running for the
It's 9 a.m. It's a little nippy on this late November morning, but nothing that a hot cup of coffee in a Bolick mug can't fix. Our greeting - hot black coffee and country fried ham and biscuits - told us that this was family and although we were strangers to the party, we were just as welcome as those who have been coming for decades. Patriarch Glenn Bolick came into pottery when he married Lulu in 1962. "She was the one," he said that worked magic with clay, not him. He learned "to turn" and never looked back. "I watched the family and learned from then." In the 70s, he built a wood fire kiln to "remember the older days of pottery." Twenty-eight years ago they built this one that they fill each Thanksgiving weekend. From what we can see, Glenn isn't much hands-on today; however, he doesn't take his eyes off the action. He's watching over his children. Children of clay.
Called a Ground Hog Kiln, this semi-circle primitive arch takes about 8 hours to get going. Using almost a cord of wood of different types, Mike Calhoun, Glenn's son-in-law, feeds the kiln continuously during the process. He starts with dry wood, then green and dry. When the flame dies down to the top of the chimney, it's the hottest. Modern potters use electric, gas or oil, and generally, so do the Bolicks. But three or four times a year, they let the wood drive the enchantment. "We use the same glaze," says Cochran, "but from the wood, you get different colors." Indeed, vibrant purples and rich turquoises- different hues than the pots and mugs already on the tables. As the new pieces are paraded from the kiln, it's these that garner the attention.
By 9:15 a.m., the crowds have gathered, complete with cameras and coffee. The prime spot is closest to the tape making sure that as the pieces are delivered from the kiln to the tables, they can inspect offerings. They have placed 60 pieces in the kiln this year.
It's 9:30 a.m. and it's time to unload the kiln. Generations get in on the act as the assembly line begins inside the kiln and ends just outside on the table. The family inspects each piece, pricing it, peeling off the temporary bottom support, and then each piece is trotted out to the tables. You hear stirring and whispering; people are pointing.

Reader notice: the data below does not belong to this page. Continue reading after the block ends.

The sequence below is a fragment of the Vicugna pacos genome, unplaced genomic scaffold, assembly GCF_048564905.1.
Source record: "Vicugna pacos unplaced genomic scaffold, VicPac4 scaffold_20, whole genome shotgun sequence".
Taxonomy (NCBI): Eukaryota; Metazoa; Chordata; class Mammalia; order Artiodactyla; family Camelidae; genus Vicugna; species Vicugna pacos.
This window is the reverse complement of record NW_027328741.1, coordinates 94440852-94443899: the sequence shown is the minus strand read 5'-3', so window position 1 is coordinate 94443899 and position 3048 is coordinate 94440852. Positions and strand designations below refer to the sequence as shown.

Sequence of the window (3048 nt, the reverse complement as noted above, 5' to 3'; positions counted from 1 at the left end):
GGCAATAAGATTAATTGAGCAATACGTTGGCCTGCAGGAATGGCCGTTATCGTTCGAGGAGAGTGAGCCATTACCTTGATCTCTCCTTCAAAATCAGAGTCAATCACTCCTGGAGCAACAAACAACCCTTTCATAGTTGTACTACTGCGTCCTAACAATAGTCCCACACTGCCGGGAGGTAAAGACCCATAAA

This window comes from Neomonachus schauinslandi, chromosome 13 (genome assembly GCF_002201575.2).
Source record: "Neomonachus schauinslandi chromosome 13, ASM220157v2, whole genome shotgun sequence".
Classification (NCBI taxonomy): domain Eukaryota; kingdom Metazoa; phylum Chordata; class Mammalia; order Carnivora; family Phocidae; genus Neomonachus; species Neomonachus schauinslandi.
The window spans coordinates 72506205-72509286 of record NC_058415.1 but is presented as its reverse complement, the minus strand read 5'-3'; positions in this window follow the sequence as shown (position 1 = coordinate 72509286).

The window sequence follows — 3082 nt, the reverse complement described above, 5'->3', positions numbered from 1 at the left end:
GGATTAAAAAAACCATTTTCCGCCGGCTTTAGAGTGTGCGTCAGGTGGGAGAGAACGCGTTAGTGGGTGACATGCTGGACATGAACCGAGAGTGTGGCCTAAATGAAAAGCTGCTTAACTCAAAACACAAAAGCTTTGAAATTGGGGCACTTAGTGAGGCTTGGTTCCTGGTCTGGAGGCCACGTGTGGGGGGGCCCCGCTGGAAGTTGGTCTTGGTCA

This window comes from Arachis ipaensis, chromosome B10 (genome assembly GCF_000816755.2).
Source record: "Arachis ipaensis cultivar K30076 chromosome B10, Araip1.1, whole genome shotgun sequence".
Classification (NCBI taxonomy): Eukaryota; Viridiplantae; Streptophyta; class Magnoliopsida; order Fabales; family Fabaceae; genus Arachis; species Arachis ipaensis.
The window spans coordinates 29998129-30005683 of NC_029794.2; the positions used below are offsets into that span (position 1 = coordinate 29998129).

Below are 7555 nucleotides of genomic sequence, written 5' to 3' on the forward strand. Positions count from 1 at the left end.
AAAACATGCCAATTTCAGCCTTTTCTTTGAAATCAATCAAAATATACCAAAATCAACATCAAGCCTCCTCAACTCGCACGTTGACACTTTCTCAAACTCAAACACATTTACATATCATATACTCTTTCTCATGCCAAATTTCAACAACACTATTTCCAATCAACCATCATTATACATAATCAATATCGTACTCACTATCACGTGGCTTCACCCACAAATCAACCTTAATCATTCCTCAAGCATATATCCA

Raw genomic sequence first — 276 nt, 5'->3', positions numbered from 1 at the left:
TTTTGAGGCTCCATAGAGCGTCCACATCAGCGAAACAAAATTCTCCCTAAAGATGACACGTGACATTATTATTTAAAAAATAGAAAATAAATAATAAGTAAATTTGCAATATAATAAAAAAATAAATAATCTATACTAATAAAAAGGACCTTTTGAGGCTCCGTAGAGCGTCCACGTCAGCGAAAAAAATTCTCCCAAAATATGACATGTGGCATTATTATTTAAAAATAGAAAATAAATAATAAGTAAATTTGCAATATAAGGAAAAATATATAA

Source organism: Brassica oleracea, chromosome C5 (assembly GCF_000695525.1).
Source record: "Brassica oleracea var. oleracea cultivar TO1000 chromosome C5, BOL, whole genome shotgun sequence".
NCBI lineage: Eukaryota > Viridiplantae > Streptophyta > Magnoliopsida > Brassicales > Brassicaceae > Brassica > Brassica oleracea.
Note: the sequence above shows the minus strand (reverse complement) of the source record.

Santas and face jugs are the most desired pieces; as time nears, Mike (above) brings his one-and-only doubled-sided Santa/Mrs.Santa (complete with glass eyes) jug to the main table, you see people point and you understand THIS is the prize. Minutes before 10 a.m., from the kiln area, Glenn blows the horn to summon all near. Then, the final ceremonial moment: the blessing. "We always do," says Mike. "We ought to bless him. He blesses us." A few final admonitions: wait for the bell and be kind. The bell rings, the tape drops, and it's a free-for-all.
Five minutes pass, and the tables are bare. Everything is gone; people are giddy over their pick, sharing and showing their exclusive Bolick treasure. Game plans tend to pay off in the end, but if you happen to not get one of the 60 prized pieces, there's plenty of artistic treasure in the two galleries onsite. Each piece just as special for each is made from scratch, start to finish. Setting Bolick apart from other potters is they dig their own clay from the South Carolina ground, and then bring it home and grind it in their Pug mill. "We don't waste anything," says Mike. "It keeps costs down, too. About 1200 pounds lasts about seven days. I just can't turn out store bought clay. Not enough grog (sand) for me.You can do whatever you want to it [with what we make]. People love it." Todd Penley and his wife Erin are two that are proof of its draw "My whole house is filled with your work," he tells Mike. "Face jugs are the centerpiece." They live in Mocksville about 75 miles away and have been making the trip each Thanksgiving to the Bolicks for over 20 years. Tradition.
By 10:15 a.m., people have scattered. Most are in line at the two galleries, paying for their prizes or for those not quick enough in the scramble, looking for previously made items by the Bolicks. Glenn Bolick is still outside, looking over the empty tables, chatting with stragglers, and smiling contently for another Thanksgiving wood kiln event is in the books. They'll have another big event in March of 2016 and he's sure people will return with the same giddiness. He likes that. He's proud of this fifth generational project that keeps family together and grounded in tradition. And God willing, he'll be in the center of the action next Thanksgiving.
To keep up with this family tradition, visit the Bolick family website - Traditions Pottery - and make plans next Thanksgiving to run for the pot . . . or rather the gold.